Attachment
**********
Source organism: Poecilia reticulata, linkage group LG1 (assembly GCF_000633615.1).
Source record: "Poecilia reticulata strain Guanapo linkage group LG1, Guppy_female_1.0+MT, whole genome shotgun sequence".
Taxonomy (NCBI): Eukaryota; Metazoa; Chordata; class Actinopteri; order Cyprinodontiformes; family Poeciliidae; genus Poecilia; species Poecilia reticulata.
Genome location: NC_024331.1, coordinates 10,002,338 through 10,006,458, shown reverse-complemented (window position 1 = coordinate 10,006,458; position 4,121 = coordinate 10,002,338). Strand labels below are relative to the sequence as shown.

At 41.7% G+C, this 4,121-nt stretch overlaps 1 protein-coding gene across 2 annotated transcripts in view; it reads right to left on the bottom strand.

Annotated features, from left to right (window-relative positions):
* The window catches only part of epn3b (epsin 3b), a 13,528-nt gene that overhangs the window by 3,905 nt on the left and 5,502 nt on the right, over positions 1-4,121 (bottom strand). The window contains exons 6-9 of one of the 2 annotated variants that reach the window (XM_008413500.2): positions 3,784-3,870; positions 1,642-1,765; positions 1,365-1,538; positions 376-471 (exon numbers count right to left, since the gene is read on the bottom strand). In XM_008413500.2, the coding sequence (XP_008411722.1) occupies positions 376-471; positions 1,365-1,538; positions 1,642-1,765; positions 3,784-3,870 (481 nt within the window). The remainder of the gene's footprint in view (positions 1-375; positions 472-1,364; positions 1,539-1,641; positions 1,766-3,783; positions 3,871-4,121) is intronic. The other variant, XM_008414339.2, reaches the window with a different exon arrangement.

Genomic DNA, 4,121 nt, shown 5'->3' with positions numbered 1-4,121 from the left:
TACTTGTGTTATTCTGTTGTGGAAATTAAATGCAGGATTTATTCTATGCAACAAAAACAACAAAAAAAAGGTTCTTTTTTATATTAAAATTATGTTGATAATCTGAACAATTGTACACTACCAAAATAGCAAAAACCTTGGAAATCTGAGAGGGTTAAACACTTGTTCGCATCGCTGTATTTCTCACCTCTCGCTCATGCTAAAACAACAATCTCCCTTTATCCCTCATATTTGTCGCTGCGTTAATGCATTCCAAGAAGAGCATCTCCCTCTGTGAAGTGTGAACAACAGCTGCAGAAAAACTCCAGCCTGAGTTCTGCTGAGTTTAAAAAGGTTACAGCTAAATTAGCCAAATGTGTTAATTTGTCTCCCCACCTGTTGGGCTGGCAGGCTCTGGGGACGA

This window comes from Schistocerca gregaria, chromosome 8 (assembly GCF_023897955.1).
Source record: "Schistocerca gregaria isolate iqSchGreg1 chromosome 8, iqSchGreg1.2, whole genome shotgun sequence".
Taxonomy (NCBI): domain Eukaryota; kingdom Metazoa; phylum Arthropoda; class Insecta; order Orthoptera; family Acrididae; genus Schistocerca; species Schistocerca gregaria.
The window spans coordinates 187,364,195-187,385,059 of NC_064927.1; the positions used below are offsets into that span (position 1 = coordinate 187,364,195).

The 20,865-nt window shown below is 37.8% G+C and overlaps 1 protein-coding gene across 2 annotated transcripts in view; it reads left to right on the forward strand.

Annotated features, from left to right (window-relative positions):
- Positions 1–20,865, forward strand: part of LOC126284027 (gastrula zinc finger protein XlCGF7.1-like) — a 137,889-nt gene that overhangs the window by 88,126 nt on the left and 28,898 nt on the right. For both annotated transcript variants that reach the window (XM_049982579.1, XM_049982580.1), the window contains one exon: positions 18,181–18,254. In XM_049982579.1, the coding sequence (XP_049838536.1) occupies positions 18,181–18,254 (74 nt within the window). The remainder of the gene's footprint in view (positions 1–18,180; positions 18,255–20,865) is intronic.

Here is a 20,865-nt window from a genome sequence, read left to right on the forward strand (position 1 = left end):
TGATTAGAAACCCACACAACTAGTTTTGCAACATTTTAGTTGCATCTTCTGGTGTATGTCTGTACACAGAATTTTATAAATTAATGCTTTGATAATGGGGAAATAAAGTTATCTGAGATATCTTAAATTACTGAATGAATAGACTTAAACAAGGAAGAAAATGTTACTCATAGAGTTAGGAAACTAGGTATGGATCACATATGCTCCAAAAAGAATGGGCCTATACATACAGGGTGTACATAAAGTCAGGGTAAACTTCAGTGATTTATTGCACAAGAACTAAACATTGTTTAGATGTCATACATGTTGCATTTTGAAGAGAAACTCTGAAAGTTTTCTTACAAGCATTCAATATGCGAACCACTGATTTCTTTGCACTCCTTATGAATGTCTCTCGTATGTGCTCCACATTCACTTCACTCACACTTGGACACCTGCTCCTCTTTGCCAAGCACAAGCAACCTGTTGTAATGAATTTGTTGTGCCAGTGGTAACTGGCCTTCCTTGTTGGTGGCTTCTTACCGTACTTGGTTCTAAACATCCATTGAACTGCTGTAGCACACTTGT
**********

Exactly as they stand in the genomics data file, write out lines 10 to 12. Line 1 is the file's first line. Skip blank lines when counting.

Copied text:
This window comes from Schistocerca gregaria, chromosome 8 (assembly GCF_023897955.1).
Source record: "Schistocerca gregaria isolate iqSchGreg1 chromosome 8, iqSchGreg1.2, whole genome shotgun sequence".
Taxonomy (NCBI): domain Eukaryota; kingdom Metazoa; phylum Arthropoda; class Insecta; order Orthoptera; family Acrididae; genus Schistocerca; species Schistocerca gregaria.